“...I said Sarah as you know, peace is always the answer. I know you’re feeling the same heat,  if not much more on this. I want you to know you have my support, but please look into protection for your family. An attempt on you could bring the republic down.”
The rest of it is absolutely hysterical, in that sick way.

3 Dead in San Jose

Over the weekend in San Jose, California some people couldn't care less about the events in Arizona.  It was business as usual there, just like it was in many other major, and some minor, cities throughout America.

There are 100 gun deaths a day, every single one a tragedy. Just like many of the murders are preventable, so are many of the suicides. Gun availability plays a part in all of them.

In a way, I agree with Robert Farago's brazen attempt to spin the Arizona massacre into the rare event it really is, something we need not overreact to. Things like that don't happen every day, says he.  The part I agree with is that there is an overemphasis on it, there's a disproportionate focus of attention on it and a total failure to look at the day-in and day-out gun violence, like what happened in San Jose over the same weekend.  My conclusion is the opposite of Robert's.

What's your opinion?  Robert says if it ain't broke, don't fix it.  I say it's so broken, it's time we decided to fix it..

What's your opinion?  Please leave a comment.

Jon Stewart on the Shooting

By the time he was done, I thought there really wasn't all that much difference between what he said and and what Keith Olbermann and the rest of the lefties said. Jon just said it more softly.

What do you think? Please leave a comment.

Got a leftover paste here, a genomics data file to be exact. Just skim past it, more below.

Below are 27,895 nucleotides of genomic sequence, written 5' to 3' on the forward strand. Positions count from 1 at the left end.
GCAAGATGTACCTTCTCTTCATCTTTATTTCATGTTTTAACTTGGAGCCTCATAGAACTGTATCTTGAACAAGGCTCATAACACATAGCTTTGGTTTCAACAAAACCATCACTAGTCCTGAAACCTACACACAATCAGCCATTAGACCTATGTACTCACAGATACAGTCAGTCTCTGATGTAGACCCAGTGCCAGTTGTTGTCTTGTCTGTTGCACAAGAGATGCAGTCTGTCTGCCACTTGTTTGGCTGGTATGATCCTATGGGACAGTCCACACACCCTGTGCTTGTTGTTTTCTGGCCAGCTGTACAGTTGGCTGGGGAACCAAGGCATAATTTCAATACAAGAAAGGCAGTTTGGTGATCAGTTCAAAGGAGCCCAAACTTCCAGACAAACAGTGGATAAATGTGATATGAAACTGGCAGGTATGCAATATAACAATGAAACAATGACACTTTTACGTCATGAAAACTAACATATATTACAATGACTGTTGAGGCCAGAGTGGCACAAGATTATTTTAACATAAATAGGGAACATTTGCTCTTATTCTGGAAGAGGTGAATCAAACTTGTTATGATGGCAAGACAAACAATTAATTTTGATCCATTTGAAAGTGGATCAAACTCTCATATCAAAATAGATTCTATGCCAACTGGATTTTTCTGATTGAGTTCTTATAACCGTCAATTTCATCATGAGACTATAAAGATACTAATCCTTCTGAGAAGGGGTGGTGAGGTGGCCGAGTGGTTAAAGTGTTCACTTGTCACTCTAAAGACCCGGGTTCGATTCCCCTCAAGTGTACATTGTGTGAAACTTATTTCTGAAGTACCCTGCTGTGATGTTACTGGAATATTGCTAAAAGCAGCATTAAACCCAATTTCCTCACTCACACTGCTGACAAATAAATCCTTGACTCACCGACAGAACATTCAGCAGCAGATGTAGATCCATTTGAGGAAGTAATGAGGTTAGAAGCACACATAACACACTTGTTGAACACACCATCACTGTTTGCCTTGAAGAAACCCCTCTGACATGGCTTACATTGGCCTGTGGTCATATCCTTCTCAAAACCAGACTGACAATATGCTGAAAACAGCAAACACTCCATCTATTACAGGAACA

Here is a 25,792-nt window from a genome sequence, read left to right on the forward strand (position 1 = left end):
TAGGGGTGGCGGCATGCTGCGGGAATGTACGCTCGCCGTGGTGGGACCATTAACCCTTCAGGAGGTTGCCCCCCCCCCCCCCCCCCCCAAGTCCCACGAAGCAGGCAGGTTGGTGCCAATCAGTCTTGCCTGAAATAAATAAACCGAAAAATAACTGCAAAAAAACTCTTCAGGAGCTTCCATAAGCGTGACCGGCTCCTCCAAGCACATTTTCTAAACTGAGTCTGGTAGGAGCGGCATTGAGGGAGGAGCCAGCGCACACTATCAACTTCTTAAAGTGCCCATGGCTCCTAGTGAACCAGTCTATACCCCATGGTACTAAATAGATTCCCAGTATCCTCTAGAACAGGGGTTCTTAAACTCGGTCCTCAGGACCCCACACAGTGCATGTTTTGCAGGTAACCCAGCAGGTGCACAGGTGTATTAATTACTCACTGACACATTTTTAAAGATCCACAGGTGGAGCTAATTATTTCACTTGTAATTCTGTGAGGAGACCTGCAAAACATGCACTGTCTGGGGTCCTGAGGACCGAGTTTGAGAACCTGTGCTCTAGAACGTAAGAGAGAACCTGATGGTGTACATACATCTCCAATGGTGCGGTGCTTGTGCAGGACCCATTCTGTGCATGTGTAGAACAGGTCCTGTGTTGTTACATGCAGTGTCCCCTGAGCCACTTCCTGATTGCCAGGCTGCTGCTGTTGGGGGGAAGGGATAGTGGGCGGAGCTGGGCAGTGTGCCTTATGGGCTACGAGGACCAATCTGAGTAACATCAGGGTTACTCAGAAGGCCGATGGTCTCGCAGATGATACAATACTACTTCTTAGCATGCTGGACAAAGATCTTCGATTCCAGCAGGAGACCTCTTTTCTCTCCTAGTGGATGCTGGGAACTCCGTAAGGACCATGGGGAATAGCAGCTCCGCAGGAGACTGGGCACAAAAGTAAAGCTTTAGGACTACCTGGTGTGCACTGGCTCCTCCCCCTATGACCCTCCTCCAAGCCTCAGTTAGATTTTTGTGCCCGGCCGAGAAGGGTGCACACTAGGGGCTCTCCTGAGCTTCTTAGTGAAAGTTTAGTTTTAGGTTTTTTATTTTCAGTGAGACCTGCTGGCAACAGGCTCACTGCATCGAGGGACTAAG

Josh Horwitz on the Shooting

From his official statement.
Sadly, Saturday’s tragedy was both predictable and inevitable. Insurrectionist rhetoric—which posits that the Second Amendment gives individuals the right to take violent action when they believe that our government has become “tyrannical”—was once confined to the dark corners of gun shows and the Internet. In today’s America, however, it has become a “mainstream” idea that is widely promoted by movement conservatives, high-profile media figures, and even elected officials and candidates. Tucson was not unique—since the conservative wing of the Supreme Court embraced the insurrectionist idea in the D.C. v. Heller decision in 2008, there have been numerous threats and acts of violence against government officials.  
I guess it's all how you look at it. Robert Farago feels these incidents are infrequent to the point of actually saying "if it ain't broke, don't fix it." I asked him if he was out of his mind.

What do you think? Please leave a comment.

Don't Blame the Guns!

Via Salon:

Some Great Tweets

Via The Far Left Side:

If a Detroit Muslim put a map on the web with crosshairs on 20 pols, then 1 of them got shot, where would he be sitting right now? Just asking. - Michael Moore

A Plea For Sanity

Monday, January 10, 2011

So, Who is at Fault Then?

After rejecting all the overtures of blame we've been reading lately, The Fishing Musician has this to suggest, which I kinda like.

So who is at fault? Well, we are. All of us. We don't have a mental health system in this country that reports individuals like this to some sort of clearinghouse, to be interfaced with the ATF and FBI and whoever else controls the sale of firearms in various states. Had the Junior College Police Department in this case had some place where his name as a prospective mental patient could have been reported, with no liability to them for doing so, then perhaps he could have been prohibited from buying this pistol new from a lawful dealer.